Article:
While I Yet Live, Gboyega Odubanjo

Bad Betty Press, 2019    £6.00

Packing a huge punch

Gboyega Odubanjo is a British-Nigerian performance poet. His ability to create musicality and exhilarating playfulness shines in his poems. His story telling is honest, fresh, and for me, a revelation. He examines identity in haunting terms through the ever-present thought of imminent danger, as expressed in the epigraph ‘I have death in my pouch’.

The poem ‘OBIT’ is a devastating tour de force. The narrator predicts his own death, identifying with all young black men stabbed to death on London streets. The repeats of ‘a young man’/ ‘today a young man’ confront the politics of the act:

i will have been stabbed
and my killer will look just like me so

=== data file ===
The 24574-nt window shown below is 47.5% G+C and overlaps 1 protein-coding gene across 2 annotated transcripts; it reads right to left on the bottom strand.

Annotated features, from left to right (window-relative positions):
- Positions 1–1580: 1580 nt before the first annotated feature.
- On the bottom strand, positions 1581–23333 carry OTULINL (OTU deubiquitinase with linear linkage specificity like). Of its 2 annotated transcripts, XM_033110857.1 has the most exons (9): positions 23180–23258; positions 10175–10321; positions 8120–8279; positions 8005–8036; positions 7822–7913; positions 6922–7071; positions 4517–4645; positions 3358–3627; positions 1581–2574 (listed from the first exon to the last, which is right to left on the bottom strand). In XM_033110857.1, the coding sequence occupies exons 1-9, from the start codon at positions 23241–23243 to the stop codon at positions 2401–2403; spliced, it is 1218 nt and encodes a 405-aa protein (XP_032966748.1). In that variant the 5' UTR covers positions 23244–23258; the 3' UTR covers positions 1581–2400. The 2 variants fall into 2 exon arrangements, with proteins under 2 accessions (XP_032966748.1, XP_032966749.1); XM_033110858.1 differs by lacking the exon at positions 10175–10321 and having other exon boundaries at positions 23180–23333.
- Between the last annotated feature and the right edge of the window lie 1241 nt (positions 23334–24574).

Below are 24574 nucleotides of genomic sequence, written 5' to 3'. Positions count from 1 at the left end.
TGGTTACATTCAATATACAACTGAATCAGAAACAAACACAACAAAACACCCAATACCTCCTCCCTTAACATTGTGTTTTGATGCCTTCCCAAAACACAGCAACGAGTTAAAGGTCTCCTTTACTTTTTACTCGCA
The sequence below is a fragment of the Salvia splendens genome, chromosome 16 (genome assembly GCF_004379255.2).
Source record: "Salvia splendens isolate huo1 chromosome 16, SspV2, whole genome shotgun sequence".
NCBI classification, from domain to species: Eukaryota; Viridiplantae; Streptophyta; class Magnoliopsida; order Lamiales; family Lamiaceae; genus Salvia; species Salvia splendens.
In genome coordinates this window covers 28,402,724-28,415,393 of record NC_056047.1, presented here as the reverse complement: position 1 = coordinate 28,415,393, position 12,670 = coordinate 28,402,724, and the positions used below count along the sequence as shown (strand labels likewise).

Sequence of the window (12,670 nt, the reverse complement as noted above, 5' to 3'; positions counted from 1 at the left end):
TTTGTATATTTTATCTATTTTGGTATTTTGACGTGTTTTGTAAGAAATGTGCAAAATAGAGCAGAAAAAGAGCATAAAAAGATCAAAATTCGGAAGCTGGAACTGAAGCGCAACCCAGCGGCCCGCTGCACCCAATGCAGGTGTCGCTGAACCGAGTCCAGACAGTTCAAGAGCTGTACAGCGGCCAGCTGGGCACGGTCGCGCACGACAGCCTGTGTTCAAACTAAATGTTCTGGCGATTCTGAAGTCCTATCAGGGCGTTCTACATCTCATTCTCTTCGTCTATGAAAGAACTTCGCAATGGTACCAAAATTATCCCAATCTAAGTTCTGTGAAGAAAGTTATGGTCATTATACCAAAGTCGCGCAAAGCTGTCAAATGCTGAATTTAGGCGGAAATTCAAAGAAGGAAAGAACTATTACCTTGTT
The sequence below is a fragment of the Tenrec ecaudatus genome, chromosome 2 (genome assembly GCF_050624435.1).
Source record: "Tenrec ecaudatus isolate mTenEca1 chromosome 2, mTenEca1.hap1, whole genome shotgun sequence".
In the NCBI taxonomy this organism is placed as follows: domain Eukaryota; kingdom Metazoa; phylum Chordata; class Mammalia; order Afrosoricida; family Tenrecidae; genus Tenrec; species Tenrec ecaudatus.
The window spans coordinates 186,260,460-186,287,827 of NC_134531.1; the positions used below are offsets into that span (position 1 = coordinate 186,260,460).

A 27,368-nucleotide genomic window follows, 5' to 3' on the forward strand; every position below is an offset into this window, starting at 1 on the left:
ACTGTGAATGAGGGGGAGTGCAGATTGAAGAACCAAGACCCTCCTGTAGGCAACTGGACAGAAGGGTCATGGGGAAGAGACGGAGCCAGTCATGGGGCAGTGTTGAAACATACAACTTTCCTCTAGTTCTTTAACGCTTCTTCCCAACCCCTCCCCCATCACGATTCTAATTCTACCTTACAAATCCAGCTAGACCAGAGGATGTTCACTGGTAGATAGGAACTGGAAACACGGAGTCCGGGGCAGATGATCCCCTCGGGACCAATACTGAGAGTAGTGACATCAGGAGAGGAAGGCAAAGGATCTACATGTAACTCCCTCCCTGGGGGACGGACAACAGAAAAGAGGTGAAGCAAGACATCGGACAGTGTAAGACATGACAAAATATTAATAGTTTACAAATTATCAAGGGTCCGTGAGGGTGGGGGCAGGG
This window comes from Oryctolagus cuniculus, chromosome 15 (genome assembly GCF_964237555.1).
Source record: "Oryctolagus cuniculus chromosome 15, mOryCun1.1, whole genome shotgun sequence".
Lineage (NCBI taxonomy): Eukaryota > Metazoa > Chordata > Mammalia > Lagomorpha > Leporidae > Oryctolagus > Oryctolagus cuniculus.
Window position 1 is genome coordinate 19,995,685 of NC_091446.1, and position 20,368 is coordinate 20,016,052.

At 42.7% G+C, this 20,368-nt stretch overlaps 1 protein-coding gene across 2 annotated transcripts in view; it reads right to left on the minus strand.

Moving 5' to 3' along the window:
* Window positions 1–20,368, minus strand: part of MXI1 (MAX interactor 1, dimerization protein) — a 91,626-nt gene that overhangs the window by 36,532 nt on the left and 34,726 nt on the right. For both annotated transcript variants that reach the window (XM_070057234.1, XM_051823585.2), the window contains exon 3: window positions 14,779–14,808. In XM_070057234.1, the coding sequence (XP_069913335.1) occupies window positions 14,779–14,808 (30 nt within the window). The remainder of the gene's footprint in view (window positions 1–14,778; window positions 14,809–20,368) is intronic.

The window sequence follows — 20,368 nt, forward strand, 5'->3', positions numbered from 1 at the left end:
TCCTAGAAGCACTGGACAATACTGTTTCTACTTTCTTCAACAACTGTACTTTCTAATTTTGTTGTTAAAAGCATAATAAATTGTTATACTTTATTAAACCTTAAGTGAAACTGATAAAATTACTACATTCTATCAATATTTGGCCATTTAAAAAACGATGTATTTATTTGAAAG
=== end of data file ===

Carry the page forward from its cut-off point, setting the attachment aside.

no-one will look for him

when I hand myself in on-one will believe it because
i will look just like me.

The poem ‘I’ refers to the infamous Enoch Powell ‘rivers of blood’ speech. Odubanjo succeeds in creating a rhythmic found poem.

In ‘If I could travel to any place and any time I would’ the sense of confinement and frustration continues. The narrator tells us he’d go to bed ‘with all the strangers who got my name right’. He refers to ‘empire’ ‘riots’ and ‘the man on the news saying free mandela’.

‘Swimming’ begins hopefully. An ‘I’ and a ‘you’ travel together. Then the ideas of water and drowning take over. The optimism falters:

you stand
pointing new world i stroke
listen to you promising
ocean good blue.

And, later:

and there’s water
i stroke and there’s water
we’re drowning and i
as a boy could not swim

This pamphlet is a searing, unforgettable commentary on staying alive. Black Lives Matter.

Maggie Mackay